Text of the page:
Sophie Morris gets the inside track on hunting down true yellow-sticker bargains in the supermakets
small shopping trolley.

Image by Alexa from Pixabay

Few will be surprised to learn that more shoppers across the UK are searching for new ways to cut the cost of a supermarket shop, but now a report has found that people are relying more on yellow-sticker items, buying food close to its expiry date.

According to Barclays, two-fifths of households - 38 per cent - turned to the reduced-toclear aisle in April. No wonder, given that 89 per cent of us admit to worrying about food inflation.

When there is less to choose from - and often many other people going for the same items - it can be hard to know which is the smartest thing to put in your basket. Especially if you’re worried about eating it all before it goes off. But don’t be disheartened.

Expert budget shoppers who’ve been buying like this for years have plenty of tips and tricks for the rest of us.

Which? has just carried out a survey of the best times to find great discounts in each supermarket. Aldi (where the reduced stickers are red) and M&S usually apply discounts towards the end of the day, though it varies from store to store. Asda and Lidl sticker up twice a day, usually early on and towards closing time. Tesco, Sainsbury’s, Morrisons and Waitrose said their staff may apply yellow label discounts at any point during the day.

Fiona Hawkes, who runs the personal finance blog Savvy in Somerset, has been a fan of supermarket discounts for a decade, since she and her husband decided to get serious about saving for a property and began to check the reduced section in the Co-op on her way home.

“While the best yellow-sticker bargains are usually found in the evenings, it’s worth checking the reduced-to-clear section no matter what time of day you shop,”

says Hawkes. “I’ve found items reduced by 90 per cent at 9am, and Sundays are great for discounts from 12pm.”

The best approach is to ask in your local stores if they have a regular timetable for making reductions.

And it isn’t just time of day: my top yellowsticker purchase to date was a 10p Waitrose Christmas pudding on Boxing Day. Hawkes says that even if you don’t feel like buying food between Christmas and New Year, it’s the best time of year to make great savings.

Budget recipe expert Mimi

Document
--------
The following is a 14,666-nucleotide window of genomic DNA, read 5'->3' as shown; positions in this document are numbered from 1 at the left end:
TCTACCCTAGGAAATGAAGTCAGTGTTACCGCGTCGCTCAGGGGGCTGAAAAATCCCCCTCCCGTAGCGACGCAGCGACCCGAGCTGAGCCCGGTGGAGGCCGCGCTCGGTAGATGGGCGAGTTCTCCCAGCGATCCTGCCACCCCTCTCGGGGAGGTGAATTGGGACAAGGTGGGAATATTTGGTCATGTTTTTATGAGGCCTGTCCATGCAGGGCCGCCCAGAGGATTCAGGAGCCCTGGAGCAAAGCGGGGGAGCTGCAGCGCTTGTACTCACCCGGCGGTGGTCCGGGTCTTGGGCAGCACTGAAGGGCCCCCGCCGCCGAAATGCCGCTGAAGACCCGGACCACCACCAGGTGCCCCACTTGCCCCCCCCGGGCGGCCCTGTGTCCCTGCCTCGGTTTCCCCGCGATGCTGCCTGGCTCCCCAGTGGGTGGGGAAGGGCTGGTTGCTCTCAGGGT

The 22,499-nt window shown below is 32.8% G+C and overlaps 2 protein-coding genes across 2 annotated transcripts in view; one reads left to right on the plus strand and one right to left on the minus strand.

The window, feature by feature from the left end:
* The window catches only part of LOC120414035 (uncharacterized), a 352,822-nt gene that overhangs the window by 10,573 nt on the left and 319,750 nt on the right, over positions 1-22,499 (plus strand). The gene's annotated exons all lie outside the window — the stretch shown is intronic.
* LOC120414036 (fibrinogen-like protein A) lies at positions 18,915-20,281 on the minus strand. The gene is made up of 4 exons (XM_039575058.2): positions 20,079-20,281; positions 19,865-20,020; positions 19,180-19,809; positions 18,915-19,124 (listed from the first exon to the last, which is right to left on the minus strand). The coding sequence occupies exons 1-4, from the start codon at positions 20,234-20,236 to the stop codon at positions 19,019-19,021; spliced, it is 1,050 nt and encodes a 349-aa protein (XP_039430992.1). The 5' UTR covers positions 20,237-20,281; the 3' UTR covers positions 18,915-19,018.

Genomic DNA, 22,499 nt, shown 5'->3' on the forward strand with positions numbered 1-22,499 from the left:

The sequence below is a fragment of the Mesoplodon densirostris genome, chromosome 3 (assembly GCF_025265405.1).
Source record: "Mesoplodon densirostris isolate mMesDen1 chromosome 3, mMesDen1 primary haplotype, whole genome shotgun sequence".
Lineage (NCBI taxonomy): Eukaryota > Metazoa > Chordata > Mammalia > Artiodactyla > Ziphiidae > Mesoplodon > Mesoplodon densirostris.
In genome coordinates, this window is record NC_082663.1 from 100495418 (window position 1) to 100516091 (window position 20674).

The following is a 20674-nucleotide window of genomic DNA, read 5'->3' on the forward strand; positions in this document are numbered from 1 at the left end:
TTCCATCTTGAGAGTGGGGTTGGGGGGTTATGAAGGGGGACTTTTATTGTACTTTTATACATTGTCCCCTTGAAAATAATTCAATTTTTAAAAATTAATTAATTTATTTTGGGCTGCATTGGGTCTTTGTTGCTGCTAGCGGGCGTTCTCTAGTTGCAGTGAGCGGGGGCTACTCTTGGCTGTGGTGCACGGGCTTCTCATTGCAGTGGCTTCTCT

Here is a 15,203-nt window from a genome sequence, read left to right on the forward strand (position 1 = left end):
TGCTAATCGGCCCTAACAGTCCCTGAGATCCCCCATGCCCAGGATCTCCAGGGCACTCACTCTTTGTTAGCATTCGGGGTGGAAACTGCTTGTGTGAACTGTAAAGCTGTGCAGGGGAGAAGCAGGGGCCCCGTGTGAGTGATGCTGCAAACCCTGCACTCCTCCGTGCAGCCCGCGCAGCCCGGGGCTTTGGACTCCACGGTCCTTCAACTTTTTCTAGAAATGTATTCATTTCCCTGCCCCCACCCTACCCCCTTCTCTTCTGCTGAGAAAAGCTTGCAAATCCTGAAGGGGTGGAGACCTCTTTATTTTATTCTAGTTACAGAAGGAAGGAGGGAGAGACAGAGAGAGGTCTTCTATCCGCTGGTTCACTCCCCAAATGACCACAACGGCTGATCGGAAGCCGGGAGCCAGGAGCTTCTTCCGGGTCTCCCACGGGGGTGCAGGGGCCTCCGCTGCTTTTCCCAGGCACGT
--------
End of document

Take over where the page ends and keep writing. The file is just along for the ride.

Harrison uses a weekly budget of £20 to squeeze the most out of every shop and create stacks of £1 recipes for her Beat the 38%

Budget blog followers, from one-pot meatballs and rice to veggie tacos and a vegan roast dinner. Her first cookbook is out in June.

proportion of who turned reducedto-section of in April

Harrison says you can buy all sorts of products nearing the end of their good-to-eat life, but what matters is how you treat them. “I find the best savings are meat or fish, so I like to make these savings and either cook it the day of purchase or freeze it immediately.”

Hawkes has found great meat and fish bargains through yellowsticker shopping, including 49p gammon joints, 18p steaks, and king prawns reduced to 5p. “Meat is one of the best things to buy, as it’s often the most expensive part of a meal,” she says. “It can be frozen or cooked on the day of purchase if you’re worried about keeping to use-by dates.”

“Baked goods such as bread and cakes are winners when it comes to yellow stickers,” she adds. “Bread freezes well and things like naan and pita can help to bulk up meals cheaply. You can even buy and freeze whole iced birthday cakes that have been reduced in price.”

When it comes to cupboard essentials with longer lives, Harrison recommends buying whatever you can - “the bigger the better” - given we don’t need to worry about the expiry dates as much with dried and canned goods.

But she does warn not to lose out on whatever you’ve saved by using these up more quickly than if you’d bought them at normal price. “It’s easy to run out of bulkbought products if you feel like you have a never-ending supply,” she says. “Something to be conscious of, which I sometimes forget, is to ensure you consume the products at the same rate you would if you’d bought them on a smaller scale.”

Harrison is careful to weigh up the value of every item that appears “cheap”. If it’s a bulk buy, for example, she’ll work out whether she can eat it or if it’s freezable, as she doesn’t want to create waste. With fresh produce, she looks at the cost per kilo and whether it’s easy to portion up and freeze. “If it’s better value and a yes to both, it’s going in my trolley.”

She recommends taking the long view if this seems too much extra faff on top of your typical shop. “After a while, you’ll notice which products are great to buy larger quantities of and capitalise off those savings. They can really add up over the course of a year.”

Some shoppers fear that food at the end of its shelf-life might not taste great, but Harrison says a little creativity can perk up even the plainest of produce. “Get creative and adapt ingredients to the flavours you know and love,” she says. “You could buy a can of yellowlabelled baked beans for 25p and then use a tiny quantity of pantry items, such as a pinch of sugar and paprika, a splash of soy sauce, and season with salt and pepper - a tiny fraction of your cupboard essentials to elevate the flavour of a product that’s a fifth of the price of competitors.”

Hawkes says that soft or prepared fruit, bagged lettuce and pre-made salads don’t last, so only buy them if you’re sure you’ll eat them on the day of purchase.

‘Beat the Budget’ by Mimi Harrison is out on the 8th June (Ebury Press, £16.99)